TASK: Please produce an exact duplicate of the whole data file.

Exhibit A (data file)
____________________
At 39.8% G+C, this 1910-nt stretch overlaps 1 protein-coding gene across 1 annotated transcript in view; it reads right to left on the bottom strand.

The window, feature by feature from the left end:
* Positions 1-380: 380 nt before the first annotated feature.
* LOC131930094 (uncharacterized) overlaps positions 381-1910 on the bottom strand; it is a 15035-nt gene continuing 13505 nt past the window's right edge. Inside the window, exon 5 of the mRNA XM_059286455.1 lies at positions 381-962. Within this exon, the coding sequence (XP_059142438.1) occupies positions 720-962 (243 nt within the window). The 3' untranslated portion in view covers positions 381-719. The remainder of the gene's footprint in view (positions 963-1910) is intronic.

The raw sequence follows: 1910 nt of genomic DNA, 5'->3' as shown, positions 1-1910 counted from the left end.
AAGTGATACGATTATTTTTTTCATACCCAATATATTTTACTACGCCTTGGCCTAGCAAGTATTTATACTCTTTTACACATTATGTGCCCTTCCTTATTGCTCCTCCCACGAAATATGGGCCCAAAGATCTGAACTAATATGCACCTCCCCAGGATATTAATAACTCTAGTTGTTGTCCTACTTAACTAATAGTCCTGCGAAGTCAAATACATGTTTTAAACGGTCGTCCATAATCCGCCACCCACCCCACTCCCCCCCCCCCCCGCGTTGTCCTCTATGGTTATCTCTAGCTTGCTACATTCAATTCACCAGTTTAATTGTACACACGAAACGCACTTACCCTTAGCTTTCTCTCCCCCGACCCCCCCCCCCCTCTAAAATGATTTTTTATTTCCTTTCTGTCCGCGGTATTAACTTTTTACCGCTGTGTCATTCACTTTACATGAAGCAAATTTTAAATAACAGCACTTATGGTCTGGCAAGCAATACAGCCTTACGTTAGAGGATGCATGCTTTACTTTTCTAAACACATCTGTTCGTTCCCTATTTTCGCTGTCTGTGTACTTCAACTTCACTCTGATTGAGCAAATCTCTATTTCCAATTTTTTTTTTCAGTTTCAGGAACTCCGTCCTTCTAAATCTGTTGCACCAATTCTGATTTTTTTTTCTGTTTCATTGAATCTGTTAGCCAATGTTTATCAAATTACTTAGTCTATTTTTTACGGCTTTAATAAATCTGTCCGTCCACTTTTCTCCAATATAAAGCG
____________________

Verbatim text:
At 39.8% G+C, this 1910-nt stretch overlaps 1 protein-coding gene across 1 annotated transcript in view; it reads right to left on the bottom strand.

The window, feature by feature from the left end:
* Positions 1-380: 380 nt before the first annotated feature.
* LOC131930094 (uncharacterized) overlaps positions 381-1910 on the bottom strand; it is a 15035-nt gene continuing 13505 nt past the window's right edge. Inside the window, exon 5 of the mRNA XM_059286455.1 lies at positions 381-962. Within this exon, the coding sequence (XP_059142438.1) occupies positions 720-962 (243 nt within the window). The 3' untranslated portion in view covers positions 381-719. The remainder of the gene's footprint in view (positions 963-1910) is intronic.

The raw sequence follows: 1910 nt of genomic DNA, 5'->3' as shown, positions 1-1910 counted from the left end.
AAGTGATACGATTATTTTTTTCATACCCAATATATTTTACTACGCCTTGGCCTAGCAAGTATTTATACTCTTTTACACATTATGTGCCCTTCCTTATTGCTCCTCCCACGAAATATGGGCCCAAAGATCTGAACTAATATGCACCTCCCCAGGATATTAATAACTCTAGTTGTTGTCCTACTTAACTAATAGTCCTGCGAAGTCAAATACATGTTTTAAACGGTCGTCCATAATCCGCCACCCACCCCACTCCCCCCCCCCCCCGCGTTGTCCTCTATGGTTATCTCTAGCTTGCTACATTCAATTCACCAGTTTAATTGTACACACGAAACGCACTTACCCTTAGCTTTCTCTCCCCCGACCCCCCCCCCCCTCTAAAATGATTTTTTATTTCCTTTCTGTCCGCGGTATTAACTTTTTACCGCTGTGTCATTCACTTTACATGAAGCAAATTTTAAATAACAGCACTTATGGTCTGGCAAGCAATACAGCCTTACGTTAGAGGATGCATGCTTTACTTTTCTAAACACATCTGTTCGTTCCCTATTTTCGCTGTCTGTGTACTTCAACTTCACTCTGATTGAGCAAATCTCTATTTCCAATTTTTTTTTTCAGTTTCAGGAACTCCGTCCTTCTAAATCTGTTGCACCAATTCTGATTTTTTTTTCTGTTTCATTGAATCTGTTAGCCAATGTTTATCAAATTACTTAGTCTATTTTTTACGGCTTTAATAAATCTGTCCGTCCACTTTTCTCCAATATAAAGCG